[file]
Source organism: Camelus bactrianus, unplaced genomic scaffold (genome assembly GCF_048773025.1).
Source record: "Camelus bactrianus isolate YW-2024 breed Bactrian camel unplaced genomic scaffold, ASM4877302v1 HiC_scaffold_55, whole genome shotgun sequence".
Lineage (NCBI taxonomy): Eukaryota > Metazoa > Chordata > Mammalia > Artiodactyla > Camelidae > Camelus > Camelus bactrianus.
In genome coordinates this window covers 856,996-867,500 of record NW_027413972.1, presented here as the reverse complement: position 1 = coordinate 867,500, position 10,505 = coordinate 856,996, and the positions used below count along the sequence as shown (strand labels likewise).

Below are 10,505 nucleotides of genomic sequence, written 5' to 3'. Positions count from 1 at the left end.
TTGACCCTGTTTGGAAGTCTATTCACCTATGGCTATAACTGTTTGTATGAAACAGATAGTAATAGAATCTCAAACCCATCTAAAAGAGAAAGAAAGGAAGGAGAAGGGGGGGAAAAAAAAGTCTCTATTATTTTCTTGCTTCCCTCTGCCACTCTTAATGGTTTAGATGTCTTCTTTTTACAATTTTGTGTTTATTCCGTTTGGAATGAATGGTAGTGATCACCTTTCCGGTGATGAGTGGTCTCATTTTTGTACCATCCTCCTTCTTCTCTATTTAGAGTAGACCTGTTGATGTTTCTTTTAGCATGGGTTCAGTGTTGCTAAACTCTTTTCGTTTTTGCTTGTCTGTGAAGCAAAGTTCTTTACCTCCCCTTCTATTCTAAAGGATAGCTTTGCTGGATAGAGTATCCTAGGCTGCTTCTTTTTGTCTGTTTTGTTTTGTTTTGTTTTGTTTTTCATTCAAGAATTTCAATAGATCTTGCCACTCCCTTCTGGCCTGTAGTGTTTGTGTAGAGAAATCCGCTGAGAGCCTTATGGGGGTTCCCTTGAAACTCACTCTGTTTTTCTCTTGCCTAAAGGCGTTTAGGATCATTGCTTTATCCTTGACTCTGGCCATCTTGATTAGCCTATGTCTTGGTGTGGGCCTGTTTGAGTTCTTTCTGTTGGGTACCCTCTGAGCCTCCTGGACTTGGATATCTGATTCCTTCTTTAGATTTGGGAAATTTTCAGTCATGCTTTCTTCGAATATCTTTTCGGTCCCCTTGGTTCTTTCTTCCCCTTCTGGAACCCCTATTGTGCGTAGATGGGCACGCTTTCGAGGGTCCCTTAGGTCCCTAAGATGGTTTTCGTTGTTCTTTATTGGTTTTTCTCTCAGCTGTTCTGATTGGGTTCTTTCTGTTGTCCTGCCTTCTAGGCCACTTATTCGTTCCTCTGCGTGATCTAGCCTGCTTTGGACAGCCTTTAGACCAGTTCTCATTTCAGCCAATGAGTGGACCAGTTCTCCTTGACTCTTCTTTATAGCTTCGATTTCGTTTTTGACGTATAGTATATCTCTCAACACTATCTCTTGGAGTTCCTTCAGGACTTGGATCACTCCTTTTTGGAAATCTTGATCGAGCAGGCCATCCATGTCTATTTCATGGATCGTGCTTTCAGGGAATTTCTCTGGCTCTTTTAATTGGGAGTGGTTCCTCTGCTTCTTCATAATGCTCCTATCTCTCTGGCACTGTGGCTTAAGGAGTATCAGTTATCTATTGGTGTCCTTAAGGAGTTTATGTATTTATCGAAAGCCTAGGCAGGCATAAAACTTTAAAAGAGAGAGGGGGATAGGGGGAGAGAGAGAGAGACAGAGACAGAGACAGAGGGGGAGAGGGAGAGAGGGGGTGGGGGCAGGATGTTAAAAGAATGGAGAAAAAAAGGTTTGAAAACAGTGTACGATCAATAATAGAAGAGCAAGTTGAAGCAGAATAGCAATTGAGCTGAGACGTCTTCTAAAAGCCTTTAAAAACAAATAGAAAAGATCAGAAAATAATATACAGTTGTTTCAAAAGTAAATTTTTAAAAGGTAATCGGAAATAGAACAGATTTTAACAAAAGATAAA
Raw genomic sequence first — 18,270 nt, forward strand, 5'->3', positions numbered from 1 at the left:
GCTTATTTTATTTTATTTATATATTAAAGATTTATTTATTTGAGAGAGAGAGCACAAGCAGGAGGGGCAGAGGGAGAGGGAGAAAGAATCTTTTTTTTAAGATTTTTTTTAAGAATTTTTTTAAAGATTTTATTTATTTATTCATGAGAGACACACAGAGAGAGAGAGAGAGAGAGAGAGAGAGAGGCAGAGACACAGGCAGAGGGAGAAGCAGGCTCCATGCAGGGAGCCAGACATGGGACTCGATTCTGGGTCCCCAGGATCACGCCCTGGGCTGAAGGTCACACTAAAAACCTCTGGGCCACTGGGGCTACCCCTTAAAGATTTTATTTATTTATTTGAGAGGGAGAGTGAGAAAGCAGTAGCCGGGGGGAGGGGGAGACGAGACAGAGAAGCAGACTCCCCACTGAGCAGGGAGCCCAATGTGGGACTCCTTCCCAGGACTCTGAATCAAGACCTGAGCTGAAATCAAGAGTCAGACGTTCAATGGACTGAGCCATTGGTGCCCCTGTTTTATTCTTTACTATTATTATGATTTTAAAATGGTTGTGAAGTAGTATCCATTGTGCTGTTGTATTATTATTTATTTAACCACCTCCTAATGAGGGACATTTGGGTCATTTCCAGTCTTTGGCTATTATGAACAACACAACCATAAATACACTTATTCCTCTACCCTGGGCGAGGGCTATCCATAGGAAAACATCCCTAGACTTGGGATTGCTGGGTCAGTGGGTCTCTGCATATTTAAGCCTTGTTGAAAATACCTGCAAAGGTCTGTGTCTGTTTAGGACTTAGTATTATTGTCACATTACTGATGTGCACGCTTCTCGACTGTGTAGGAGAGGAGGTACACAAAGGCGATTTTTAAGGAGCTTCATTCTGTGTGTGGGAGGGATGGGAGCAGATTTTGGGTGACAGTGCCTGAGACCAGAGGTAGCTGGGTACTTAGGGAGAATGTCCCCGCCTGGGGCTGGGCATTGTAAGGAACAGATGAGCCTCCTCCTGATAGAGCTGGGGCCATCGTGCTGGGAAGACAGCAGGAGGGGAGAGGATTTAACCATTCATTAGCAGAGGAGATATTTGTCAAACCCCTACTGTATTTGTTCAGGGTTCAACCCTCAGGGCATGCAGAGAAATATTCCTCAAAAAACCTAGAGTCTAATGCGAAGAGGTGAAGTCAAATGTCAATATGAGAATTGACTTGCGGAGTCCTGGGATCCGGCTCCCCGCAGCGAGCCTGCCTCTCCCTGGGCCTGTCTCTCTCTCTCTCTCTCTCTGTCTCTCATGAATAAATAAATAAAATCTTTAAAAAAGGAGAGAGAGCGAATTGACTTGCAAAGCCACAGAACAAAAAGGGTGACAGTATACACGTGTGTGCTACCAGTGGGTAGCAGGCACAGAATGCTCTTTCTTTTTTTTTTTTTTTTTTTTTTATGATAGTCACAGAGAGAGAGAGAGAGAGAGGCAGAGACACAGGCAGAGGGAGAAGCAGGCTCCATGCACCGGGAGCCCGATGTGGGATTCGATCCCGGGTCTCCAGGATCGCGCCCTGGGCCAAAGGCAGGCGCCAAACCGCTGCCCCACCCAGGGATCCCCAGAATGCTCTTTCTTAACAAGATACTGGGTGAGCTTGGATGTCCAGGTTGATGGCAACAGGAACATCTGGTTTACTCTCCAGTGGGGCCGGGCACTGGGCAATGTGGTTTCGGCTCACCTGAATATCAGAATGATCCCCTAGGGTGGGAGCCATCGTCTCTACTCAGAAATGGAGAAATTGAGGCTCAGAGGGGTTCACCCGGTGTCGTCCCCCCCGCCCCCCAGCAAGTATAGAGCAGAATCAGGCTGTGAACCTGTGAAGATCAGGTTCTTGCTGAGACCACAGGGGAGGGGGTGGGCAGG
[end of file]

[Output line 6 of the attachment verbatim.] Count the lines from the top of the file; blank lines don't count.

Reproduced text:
TTGACCCTGTTTGGAAGTCTATTCACCTATGGCTATAACTGTTTGTATGAAACAGATAGTAATAGAATCTCAAACCCATCTAAAAGAGAAAGAAAGGAAGGAGAAGGGGGGGAAAAAAAAGTCTCTATTATTTTCTTGCTTCCCTCTGCCACTCTTAATGGTTTAGATGTCTTCTTTTTACAATTTTGTGTTTATTCCGTTTGGAATGAATGGTAGTGATCACCTTTCCGGTGATGAGTGGTCTCATTTTTGTACCATCCTCCTTCTTCTCTATTTAGAGTAGACCTGTTGATGTTTCTTTTAGCATGGGTTCAGTGTTGCTAAACTCTTTTCGTTTTTGCTTGTCTGTGAAGCAAAGTTCTTTACCTCCCCTTCTATTCTAAAGGATAGCTTTGCTGGATAGAGTATCCTAGGCTGCTTCTTTTTGTCTGTTTTGTTTTGTTTTGTTTTGTTTTTCATTCAAGAATTTCAATAGATCTTGCCACTCCCTTCTGGCCTGTAGTGTTTGTGTAGAGAAATCCGCTGAGAGCCTTATGGGGGTTCCCTTGAAACTCACTCTGTTTTTCTCTTGCCTAAAGGCGTTTAGGATCATTGCTTTATCCTTGACTCTGGCCATCTTGATTAGCCTATGTCTTGGTGTGGGCCTGTTTGAGTTCTTTCTGTTGGGTACCCTCTGAGCCTCCTGGACTTGGATATCTGATTCCTTCTTTAGATTTGGGAAATTTTCAGTCATGCTTTCTTCGAATATCTTTTCGGTCCCCTTGGTTCTTTCTTCCCCTTCTGGAACCCCTATTGTGCGTAGATGGGCACGCTTTCGAGGGTCCCTTAGGTCCCTAAGATGGTTTTCGTTGTTCTTTATTGGTTTTTCTCTCAGCTGTTCTGATTGGGTTCTTTCTGTTGTCCTGCCTTCTAGGCCACTTATTCGTTCCTCTGCGTGATCTAGCCTGCTTTGGACAGCCTTTAGACCAGTTCTCATTTCAGCCAATGAGTGGACCAGTTCTCCTTGACTCTTCTTTATAGCTTCGATTTCGTTTTTGACGTATAGTATATCTCTCAACACTATCTCTTGGAGTTCCTTCAGGACTTGGATCACTCCTTTTTGGAAATCTTGATCGAGCAGGCCATCCATGTCTATTTCATGGATCGTGCTTTCAGGGAATTTCTCTGGCTCTTTTAATTGGGAGTGGTTCCTCTGCTTCTTCATAATGCTCCTATCTCTCTGGCACTGTGGCTTAAGGAGTATCAGTTATCTATTGGTGTCCTTAAGGAGTTTATGTATTTATCGAAAGCCTAGGCAGGCATAAAACTTTAAAAGAGAGAGGGGGATAGGGGGAGAGAGAGAGAGACAGAGACAGAGACAGAGGGGGAGAGGGAGAGAGGGGGTGGGGGCAGGATGTTAAAAGAATGGAGAAAAAAAGGTTTGAAAACAGTGTACGATCAATAATAGAAGAGCAAGTTGAAGCAGAATAGCAATTGAGCTGAGACGTCTTCTAAAAGCCTTTAAAAACAAATAGAAAAGATCAGAAAATAATATACAGTTGTTTCAAAAGTAAATTTTTAAAAGGTAATCGGAAATAGAACAGATTTTAACAAAAGATAAA